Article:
Quirky Events With Booze Gin Up Excitement For Brick-And-Mortar Retail Across The Country
Local vintage and secondhand stores in Kenosha, Wisconsin, banded together for a three-hour "shopping crawl," where a group of 28 people hit multiple stores to find specialized deals as well as food and drinks. A similar event in Iowa City, Iowa, broadened the scope of stores involved, and added event-themed cocktails as part of the equation, the Wall Street Journal reports.
For similar stores to collaborate rather than compete may come as a surprise, but when such specialty retailers and archetypal small businesses see Amazon and its ilk as a common enemy, staying afloat becomes a team effort.
“More and more needlepoint shops are closing: The expenses are too high; people don’t have time to do needlepoint. We wanted to support shops and needlepoint classes,” Elizabeth Bozievich, the organizer of a multi-day trip across the Pacific Northwest to 10 different needlepoint shops, told the WSJ.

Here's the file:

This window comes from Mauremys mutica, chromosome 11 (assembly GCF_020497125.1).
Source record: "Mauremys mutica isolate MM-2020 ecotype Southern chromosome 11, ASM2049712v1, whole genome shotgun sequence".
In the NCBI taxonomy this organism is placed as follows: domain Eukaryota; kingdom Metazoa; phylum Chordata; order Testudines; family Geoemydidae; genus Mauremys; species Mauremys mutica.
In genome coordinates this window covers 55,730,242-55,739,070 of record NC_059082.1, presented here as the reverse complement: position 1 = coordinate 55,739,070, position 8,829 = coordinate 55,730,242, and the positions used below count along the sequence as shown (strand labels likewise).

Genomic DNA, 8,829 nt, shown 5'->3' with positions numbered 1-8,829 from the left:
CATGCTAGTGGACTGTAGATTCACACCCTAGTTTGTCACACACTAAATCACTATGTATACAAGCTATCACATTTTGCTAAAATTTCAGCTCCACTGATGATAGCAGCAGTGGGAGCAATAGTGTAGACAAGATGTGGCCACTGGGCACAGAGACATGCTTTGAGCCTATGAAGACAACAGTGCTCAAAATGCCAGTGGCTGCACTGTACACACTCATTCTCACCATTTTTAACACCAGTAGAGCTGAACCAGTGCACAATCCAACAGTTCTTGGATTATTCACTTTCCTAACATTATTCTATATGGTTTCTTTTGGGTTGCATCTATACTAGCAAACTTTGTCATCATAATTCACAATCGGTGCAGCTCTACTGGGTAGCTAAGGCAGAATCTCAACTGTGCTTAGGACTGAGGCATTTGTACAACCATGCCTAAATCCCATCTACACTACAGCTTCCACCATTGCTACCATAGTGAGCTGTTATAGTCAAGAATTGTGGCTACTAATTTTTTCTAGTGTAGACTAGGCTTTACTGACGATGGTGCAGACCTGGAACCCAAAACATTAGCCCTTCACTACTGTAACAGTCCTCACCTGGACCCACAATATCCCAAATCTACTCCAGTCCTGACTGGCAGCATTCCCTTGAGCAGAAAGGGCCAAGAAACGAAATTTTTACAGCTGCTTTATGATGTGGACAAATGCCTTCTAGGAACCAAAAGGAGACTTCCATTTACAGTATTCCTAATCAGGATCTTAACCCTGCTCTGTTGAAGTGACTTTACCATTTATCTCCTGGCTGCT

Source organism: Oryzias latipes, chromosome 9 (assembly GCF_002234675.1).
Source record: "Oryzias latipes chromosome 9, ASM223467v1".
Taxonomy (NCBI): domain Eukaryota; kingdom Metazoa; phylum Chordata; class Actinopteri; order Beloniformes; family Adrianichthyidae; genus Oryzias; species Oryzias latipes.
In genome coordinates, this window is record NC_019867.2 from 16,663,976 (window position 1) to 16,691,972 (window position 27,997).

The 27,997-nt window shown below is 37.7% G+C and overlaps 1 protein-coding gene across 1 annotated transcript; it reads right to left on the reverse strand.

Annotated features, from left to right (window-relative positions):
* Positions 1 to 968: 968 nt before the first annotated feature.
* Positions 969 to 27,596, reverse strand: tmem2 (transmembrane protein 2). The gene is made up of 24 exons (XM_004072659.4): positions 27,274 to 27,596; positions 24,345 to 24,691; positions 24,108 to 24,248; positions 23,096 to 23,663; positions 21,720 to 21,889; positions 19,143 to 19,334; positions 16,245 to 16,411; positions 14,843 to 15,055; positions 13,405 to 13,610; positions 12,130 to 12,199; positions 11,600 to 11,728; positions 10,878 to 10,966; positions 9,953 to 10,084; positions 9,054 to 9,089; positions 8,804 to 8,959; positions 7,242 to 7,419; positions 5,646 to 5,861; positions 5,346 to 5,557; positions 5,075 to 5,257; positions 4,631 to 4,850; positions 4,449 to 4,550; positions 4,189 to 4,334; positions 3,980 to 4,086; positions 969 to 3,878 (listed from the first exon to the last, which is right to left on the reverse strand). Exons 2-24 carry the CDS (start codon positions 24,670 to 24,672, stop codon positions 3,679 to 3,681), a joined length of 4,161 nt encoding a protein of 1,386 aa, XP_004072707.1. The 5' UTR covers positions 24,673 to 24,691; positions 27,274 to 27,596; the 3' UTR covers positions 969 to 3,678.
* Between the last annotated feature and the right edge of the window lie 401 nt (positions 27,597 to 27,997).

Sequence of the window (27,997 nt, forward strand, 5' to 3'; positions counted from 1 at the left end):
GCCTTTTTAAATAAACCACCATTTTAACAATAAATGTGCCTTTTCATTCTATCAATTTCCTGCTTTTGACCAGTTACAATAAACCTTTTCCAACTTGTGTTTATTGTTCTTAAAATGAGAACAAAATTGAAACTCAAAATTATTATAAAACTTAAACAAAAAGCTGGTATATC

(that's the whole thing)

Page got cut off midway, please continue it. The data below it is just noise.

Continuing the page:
The concept of crawls comes from the well-known pub crawl, wherein a community of bar owners open their doors to a specific group of revelers who often pay a flat fee for one drink at each venue. As many retailers look to develop more of an experiential aspect to their shops, the concept of an event — and the inclusion of alcohol — has become more widespread.
As retailers look to integrate more programming into their spaces, even bars and restaurants are thinking outside the box. Beaucycled, a company that runs DIY workshops for participants to assemble potted succulents, operates out of bars in Philadelphia and New Jersey such as Frankford Hall in Fishtown. For a fee, guests get the supplies for their own plant creations, and they buy drinks from the hosting establishment.
This trend of collaboration goes beyond the popular street festivals in cities across the country, with retailers setting up temporary booths, in that it crucially draws customers inside the store so they can better connect their experiences with the brick-and-mortar locations.
“You’ve got to create excitement and engagement with consumers to keep them coming back,” CoStar Research Director Susan Mulvee told the WSJ.